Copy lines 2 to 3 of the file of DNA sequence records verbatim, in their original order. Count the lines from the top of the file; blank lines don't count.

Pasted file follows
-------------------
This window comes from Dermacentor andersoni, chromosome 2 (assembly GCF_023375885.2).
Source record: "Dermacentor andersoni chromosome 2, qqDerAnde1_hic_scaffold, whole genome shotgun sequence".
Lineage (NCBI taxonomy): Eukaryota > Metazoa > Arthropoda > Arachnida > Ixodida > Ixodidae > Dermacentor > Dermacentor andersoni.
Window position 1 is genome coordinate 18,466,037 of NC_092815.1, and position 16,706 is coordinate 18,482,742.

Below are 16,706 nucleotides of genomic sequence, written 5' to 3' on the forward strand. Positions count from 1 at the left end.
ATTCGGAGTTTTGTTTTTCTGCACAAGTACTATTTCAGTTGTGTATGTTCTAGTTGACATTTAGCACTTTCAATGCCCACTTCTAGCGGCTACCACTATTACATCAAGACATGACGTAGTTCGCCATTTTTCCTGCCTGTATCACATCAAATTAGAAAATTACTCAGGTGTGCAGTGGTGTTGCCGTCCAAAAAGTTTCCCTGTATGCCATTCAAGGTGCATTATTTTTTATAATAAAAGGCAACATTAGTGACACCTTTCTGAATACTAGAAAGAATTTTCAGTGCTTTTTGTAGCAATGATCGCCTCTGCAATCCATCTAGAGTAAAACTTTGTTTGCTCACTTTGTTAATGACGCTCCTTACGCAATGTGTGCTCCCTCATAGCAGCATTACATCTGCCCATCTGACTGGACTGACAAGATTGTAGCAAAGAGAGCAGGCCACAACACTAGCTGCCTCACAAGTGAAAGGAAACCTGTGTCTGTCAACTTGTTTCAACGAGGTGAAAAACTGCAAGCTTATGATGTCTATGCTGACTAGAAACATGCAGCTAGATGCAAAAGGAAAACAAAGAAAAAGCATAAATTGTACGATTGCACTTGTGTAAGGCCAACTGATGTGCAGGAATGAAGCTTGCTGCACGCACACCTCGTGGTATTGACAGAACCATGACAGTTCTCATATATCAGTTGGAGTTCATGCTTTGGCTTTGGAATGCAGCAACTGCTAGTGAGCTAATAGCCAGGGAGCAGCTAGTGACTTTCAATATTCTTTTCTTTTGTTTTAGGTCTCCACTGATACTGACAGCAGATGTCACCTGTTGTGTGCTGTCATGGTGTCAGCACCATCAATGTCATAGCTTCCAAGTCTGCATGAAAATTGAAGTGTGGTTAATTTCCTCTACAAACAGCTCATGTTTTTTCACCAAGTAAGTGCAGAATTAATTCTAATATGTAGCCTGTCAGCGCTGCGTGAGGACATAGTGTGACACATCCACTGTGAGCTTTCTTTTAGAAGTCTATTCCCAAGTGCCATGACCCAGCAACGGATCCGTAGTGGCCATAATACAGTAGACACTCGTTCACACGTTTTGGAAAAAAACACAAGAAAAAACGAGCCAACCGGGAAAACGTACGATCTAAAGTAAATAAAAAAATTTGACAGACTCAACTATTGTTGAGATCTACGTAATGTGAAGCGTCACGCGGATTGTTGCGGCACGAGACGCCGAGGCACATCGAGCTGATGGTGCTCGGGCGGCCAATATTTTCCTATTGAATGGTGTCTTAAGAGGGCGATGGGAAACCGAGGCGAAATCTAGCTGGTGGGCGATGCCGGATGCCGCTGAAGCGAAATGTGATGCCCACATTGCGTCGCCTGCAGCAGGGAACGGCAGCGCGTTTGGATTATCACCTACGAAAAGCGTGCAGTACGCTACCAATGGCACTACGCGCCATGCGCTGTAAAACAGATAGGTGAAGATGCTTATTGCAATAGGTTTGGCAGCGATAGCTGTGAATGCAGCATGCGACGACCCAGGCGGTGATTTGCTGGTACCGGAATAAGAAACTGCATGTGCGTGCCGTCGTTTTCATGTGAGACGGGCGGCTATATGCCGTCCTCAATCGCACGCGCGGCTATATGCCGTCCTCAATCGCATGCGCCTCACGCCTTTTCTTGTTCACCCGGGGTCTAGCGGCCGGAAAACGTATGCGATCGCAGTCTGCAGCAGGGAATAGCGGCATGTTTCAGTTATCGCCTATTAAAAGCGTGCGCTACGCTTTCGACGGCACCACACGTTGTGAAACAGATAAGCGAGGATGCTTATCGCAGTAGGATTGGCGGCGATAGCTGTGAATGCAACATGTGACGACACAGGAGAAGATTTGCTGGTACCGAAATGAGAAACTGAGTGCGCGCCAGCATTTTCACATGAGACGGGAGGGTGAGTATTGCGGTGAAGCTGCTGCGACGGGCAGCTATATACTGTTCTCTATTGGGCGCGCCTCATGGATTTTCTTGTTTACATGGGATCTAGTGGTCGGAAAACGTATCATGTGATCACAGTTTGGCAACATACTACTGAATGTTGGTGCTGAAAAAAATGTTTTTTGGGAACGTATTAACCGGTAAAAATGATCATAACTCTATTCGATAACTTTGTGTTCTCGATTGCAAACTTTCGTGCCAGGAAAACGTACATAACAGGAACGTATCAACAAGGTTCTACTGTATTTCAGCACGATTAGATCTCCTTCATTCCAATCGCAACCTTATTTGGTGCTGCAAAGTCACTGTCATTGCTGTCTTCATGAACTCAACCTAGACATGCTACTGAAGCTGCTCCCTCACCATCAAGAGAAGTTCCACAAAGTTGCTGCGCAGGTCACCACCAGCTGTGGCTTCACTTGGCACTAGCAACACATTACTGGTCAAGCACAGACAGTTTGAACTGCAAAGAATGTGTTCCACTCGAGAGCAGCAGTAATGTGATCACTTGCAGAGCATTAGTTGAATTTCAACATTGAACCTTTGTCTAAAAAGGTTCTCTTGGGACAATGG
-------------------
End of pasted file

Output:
Source record: "Dermacentor andersoni chromosome 2, qqDerAnde1_hic_scaffold, whole genome shotgun sequence".
Lineage (NCBI taxonomy): Eukaryota > Metazoa > Arthropoda > Arachnida > Ixodida > Ixodidae > Dermacentor > Dermacentor andersoni.